“I Can’t Believe It”

whattha

Sometimes ordinary language tells us far more about social life than we at first realize.

For example, take two common phrases:

“I can’t believe it”

and

“Let it sink in…”

What’s going on when we say that? Or, better put, when do we say that? And what does it tell us about the word “belief” — a word we usually use as if it names some pristine interior realm that’s only secondarily projected out and expressed in public. Continue reading

What It Gives With One Hand….

timeenoughI found this over at the Huffington Post this morning — an announcement for a new HarvardX (part of edX) course on religious literacy.

The course is described as follows: Continue reading

Forms and Dimensions and Manifestations — Oh My!

sociologyofreligion2sociologyofreligionSo opens the Wikipedia article on the sociology of religion (presumably poaching the text straight from the Hartford Institute for Religion Research), echoing the language of the US’s Association for the Sociology of Religion (their journal Sociology of Religion — now in its 76th year — is published by Oxford University Press) whose members, as stated in its Constitution, study:

religion in all its social and cultural dimensions.

Continue reading

Of Prepositions and Conjunctions

Picture 4

The following is slightly adapted from the REL webpage’s
description of the Department motto.

Although it may seem to some to be a rather minor thing, and therefore something easily overlooked, our department’s motto — Studying Religion in Culture — italicizes the preposition “in” (not something we’re able to note here in the WordPress blog title, though). We’ve written it this way for close to 15 years, to draw attention to the fact that the conjunction in the more common version — Religion and Culture — carries with it a series of often undisclosed and, we think, troublesome assumptions that we hope our students will learn to scrutinize. Continue reading

Religion on the Television (Part 2)

2a Scandal

The depiction of Southern Christianity is limited somewhat on Nashville (see previous entry). It also makes a small but significant appearance on another popular prime time TV show: Scandal. Part The West Wing, part Homeland, Scandal develops in two locations, primarily: the Oval Office of the White House and the Office of Pope and Associates. The main characters of the show are Olivia Pope (Kerry Washington), a manager of political crises, and Fitzgerald Thomas Grant III (Tony Goldwyn), the President of the United States and Olivia’s sometimes lover. There is much that could be said about the show; for those unfamiliar with it, a good place to start is the Scandal homepage with its featured “OMG Moments” (something of a nod to religion?). Continue reading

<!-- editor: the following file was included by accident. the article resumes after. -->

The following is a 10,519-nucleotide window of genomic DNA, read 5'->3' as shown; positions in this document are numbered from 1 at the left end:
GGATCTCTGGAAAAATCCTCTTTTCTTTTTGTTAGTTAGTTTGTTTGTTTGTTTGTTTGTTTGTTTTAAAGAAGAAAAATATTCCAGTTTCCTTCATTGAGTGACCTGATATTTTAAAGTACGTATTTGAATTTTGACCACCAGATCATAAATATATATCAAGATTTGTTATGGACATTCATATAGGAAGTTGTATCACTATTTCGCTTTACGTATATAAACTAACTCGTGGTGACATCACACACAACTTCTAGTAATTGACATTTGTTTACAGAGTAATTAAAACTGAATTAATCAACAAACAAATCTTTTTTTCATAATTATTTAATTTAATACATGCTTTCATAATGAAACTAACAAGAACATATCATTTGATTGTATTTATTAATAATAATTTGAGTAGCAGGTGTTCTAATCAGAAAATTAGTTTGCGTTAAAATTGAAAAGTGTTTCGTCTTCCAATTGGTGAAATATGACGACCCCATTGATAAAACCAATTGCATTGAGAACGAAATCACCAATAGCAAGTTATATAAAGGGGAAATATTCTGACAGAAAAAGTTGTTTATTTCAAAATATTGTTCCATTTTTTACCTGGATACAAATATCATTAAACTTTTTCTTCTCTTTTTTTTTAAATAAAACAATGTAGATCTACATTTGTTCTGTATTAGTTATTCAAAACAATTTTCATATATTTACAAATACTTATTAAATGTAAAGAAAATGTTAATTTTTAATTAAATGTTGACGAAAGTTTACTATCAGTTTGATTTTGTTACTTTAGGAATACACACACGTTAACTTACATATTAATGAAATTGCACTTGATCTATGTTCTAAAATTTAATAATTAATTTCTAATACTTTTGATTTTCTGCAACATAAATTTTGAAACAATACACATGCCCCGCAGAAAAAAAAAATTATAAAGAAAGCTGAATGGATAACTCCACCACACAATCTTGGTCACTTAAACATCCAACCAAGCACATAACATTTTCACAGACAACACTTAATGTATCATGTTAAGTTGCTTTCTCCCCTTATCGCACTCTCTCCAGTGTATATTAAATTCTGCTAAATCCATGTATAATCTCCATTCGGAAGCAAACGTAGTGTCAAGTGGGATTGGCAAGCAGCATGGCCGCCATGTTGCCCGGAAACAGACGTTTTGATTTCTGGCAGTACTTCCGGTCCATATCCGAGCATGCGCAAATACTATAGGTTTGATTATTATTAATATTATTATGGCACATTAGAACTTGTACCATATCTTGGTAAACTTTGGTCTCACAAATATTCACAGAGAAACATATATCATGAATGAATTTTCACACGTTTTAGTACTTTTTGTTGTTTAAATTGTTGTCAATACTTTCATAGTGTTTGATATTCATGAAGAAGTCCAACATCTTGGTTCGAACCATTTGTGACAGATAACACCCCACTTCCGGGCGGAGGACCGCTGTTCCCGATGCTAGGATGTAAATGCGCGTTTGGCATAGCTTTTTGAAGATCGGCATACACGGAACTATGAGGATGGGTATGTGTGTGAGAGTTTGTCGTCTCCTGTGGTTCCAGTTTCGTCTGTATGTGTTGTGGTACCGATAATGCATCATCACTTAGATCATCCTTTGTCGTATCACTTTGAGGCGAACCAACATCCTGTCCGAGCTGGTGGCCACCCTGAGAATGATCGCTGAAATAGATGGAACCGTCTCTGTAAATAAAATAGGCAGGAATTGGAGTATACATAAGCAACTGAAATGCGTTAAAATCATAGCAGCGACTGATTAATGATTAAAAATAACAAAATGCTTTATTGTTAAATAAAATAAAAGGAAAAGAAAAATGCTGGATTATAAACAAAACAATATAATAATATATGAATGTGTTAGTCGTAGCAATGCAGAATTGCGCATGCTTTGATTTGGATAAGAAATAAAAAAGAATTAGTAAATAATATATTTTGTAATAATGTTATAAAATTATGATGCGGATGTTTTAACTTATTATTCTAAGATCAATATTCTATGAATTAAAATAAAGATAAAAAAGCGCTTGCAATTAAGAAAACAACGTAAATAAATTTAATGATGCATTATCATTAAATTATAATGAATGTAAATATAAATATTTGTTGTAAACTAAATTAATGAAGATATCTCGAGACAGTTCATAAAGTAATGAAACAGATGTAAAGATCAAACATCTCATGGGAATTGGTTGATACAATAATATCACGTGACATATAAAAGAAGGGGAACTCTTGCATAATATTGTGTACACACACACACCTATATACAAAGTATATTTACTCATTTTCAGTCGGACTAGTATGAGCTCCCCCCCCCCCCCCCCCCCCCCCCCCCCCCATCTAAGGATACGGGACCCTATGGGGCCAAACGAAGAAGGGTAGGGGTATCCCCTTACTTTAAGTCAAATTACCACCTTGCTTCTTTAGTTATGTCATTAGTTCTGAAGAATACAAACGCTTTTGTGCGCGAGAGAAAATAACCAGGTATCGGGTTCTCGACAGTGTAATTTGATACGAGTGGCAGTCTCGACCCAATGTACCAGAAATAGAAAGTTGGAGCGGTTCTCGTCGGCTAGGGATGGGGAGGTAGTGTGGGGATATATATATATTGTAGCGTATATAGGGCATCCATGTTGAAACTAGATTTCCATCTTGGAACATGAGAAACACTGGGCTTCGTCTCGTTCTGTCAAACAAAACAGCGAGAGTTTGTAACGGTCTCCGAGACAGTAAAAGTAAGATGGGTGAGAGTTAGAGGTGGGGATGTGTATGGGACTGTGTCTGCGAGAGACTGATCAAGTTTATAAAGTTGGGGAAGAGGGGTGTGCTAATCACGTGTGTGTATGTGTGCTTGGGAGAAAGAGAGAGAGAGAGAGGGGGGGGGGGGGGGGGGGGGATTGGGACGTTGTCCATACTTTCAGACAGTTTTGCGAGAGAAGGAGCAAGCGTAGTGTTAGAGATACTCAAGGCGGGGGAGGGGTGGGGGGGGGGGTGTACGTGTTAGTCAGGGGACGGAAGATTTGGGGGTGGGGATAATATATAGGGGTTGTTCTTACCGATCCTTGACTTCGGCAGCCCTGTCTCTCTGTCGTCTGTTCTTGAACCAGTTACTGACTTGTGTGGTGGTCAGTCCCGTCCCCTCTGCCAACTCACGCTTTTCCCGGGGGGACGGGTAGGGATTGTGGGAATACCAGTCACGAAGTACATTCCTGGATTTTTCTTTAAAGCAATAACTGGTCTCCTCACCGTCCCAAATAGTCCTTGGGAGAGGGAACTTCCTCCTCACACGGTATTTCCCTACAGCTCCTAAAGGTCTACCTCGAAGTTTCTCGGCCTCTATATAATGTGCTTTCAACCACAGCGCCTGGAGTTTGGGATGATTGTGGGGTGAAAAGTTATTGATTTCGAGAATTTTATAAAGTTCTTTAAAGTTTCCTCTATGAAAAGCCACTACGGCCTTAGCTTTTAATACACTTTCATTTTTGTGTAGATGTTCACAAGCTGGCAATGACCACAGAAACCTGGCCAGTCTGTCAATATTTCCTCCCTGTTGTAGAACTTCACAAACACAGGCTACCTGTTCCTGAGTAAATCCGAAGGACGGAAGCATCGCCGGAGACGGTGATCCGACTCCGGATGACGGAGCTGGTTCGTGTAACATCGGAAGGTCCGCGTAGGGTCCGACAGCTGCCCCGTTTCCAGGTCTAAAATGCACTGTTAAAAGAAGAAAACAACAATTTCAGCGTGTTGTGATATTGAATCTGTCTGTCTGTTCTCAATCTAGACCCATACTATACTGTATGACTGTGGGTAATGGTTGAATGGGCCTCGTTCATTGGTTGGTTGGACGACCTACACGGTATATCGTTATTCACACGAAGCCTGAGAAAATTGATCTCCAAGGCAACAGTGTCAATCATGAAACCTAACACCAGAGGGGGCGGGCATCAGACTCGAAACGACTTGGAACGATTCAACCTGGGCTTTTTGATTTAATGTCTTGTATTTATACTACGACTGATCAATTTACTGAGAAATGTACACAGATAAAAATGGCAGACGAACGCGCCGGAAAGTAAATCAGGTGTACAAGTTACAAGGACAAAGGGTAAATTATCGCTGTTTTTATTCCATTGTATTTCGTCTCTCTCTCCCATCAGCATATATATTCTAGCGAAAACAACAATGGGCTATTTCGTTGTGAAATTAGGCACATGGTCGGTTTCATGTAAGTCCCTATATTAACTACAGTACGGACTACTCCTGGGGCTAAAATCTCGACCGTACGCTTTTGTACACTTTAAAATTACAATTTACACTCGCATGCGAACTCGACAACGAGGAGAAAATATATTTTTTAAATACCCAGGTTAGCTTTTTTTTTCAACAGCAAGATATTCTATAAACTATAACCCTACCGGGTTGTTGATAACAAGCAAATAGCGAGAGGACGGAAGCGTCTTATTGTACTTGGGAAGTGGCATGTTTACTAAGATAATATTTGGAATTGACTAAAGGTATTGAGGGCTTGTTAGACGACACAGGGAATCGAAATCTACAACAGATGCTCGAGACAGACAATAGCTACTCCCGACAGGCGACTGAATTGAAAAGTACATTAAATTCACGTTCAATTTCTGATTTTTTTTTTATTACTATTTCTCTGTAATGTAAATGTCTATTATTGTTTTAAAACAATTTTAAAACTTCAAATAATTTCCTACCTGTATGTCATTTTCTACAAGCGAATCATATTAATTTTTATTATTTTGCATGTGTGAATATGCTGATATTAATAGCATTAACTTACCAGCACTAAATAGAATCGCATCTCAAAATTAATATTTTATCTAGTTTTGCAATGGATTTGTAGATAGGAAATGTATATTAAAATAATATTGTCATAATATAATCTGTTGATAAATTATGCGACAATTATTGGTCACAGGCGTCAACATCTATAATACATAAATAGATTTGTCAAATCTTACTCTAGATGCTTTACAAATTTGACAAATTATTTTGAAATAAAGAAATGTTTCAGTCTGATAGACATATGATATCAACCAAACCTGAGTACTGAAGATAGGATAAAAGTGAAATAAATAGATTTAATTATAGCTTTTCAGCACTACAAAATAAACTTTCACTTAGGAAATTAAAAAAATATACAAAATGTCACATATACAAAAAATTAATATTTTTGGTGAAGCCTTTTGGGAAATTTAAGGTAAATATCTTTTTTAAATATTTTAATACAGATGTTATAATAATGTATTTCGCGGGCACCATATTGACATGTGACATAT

Bargain Experiences

consciousnessLike many scholars of religion in the US (or North American, or maybe even the world?), I got a personalized mass email this morning (you’d think that would be a contradiction in terms, no?), about one of (if not the, as an editor for one of the large publishers once phrased it to me) bestselling world religions textbooks that’s been on the market for the past decades: the 9th edition of the $135.20 (SRP*) Living Religions (now with the Oxy-boost learning power of MyReligionLab). I don’t know much about the author, Mary Pat Fisher, other than that she is a writer who travels (find some info on her here — scroll down), but she has the uncanny ability to — as the above email phrased it — capture the “personal consciousness” of devotees in the amber of her textbook’s pages. Who needs credentials when you can pull off that trick? Continue reading